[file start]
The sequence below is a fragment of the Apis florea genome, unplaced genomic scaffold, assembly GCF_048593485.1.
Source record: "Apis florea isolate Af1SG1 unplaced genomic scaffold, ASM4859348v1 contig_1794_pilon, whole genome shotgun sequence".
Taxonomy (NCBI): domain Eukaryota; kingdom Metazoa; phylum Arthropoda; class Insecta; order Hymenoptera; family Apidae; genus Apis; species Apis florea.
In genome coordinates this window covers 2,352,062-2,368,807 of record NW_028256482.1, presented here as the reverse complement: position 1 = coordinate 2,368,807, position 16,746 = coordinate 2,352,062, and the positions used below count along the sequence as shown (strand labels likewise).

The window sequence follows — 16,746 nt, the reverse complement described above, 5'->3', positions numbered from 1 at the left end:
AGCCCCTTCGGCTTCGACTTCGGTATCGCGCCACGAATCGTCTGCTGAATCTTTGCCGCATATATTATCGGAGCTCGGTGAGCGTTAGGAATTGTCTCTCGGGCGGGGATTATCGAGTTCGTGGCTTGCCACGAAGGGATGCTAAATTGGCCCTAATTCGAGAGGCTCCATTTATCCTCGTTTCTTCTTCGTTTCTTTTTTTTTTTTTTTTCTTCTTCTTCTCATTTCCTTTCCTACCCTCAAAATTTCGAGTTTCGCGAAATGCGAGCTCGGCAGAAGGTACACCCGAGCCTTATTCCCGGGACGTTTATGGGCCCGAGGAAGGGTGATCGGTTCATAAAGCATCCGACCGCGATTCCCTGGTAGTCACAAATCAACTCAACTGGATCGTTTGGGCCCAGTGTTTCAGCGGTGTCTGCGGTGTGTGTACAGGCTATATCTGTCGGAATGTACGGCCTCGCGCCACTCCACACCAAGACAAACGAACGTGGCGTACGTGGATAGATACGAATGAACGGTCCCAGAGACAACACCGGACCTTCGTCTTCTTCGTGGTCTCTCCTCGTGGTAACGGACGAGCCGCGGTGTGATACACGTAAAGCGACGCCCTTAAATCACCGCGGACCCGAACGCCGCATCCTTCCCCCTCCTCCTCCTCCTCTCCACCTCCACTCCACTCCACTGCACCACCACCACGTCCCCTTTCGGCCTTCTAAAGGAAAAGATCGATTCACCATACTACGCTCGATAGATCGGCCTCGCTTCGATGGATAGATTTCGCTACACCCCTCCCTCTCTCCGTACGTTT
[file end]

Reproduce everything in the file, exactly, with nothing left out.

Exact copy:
The sequence below is a fragment of the Apis florea genome, unplaced genomic scaffold, assembly GCF_048593485.1.
Source record: "Apis florea isolate Af1SG1 unplaced genomic scaffold, ASM4859348v1 contig_1794_pilon, whole genome shotgun sequence".
Taxonomy (NCBI): domain Eukaryota; kingdom Metazoa; phylum Arthropoda; class Insecta; order Hymenoptera; family Apidae; genus Apis; species Apis florea.
In genome coordinates this window covers 2,352,062-2,368,807 of record NW_028256482.1, presented here as the reverse complement: position 1 = coordinate 2,368,807, position 16,746 = coordinate 2,352,062, and the positions used below count along the sequence as shown (strand labels likewise).

The window sequence follows — 16,746 nt, the reverse complement described above, 5'->3', positions numbered from 1 at the left end:
AGCCCCTTCGGCTTCGACTTCGGTATCGCGCCACGAATCGTCTGCTGAATCTTTGCCGCATATATTATCGGAGCTCGGTGAGCGTTAGGAATTGTCTCTCGGGCGGGGATTATCGAGTTCGTGGCTTGCCACGAAGGGATGCTAAATTGGCCCTAATTCGAGAGGCTCCATTTATCCTCGTTTCTTCTTCGTTTCTTTTTTTTTTTTTTTTCTTCTTCTTCTCATTTCCTTTCCTACCCTCAAAATTTCGAGTTTCGCGAAATGCGAGCTCGGCAGAAGGTACACCCGAGCCTTATTCCCGGGACGTTTATGGGCCCGAGGAAGGGTGATCGGTTCATAAAGCATCCGACCGCGATTCCCTGGTAGTCACAAATCAACTCAACTGGATCGTTTGGGCCCAGTGTTTCAGCGGTGTCTGCGGTGTGTGTACAGGCTATATCTGTCGGAATGTACGGCCTCGCGCCACTCCACACCAAGACAAACGAACGTGGCGTACGTGGATAGATACGAATGAACGGTCCCAGAGACAACACCGGACCTTCGTCTTCTTCGTGGTCTCTCCTCGTGGTAACGGACGAGCCGCGGTGTGATACACGTAAAGCGACGCCCTTAAATCACCGCGGACCCGAACGCCGCATCCTTCCCCCTCCTCCTCCTCCTCTCCACCTCCACTCCACTCCACTGCACCACCACCACGTCCCCTTTCGGCCTTCTAAAGGAAAAGATCGATTCACCATACTACGCTCGATAGATCGGCCTCGCTTCGATGGATAGATTTCGCTACACCCCTCCCTCTCTCCGTACGTTT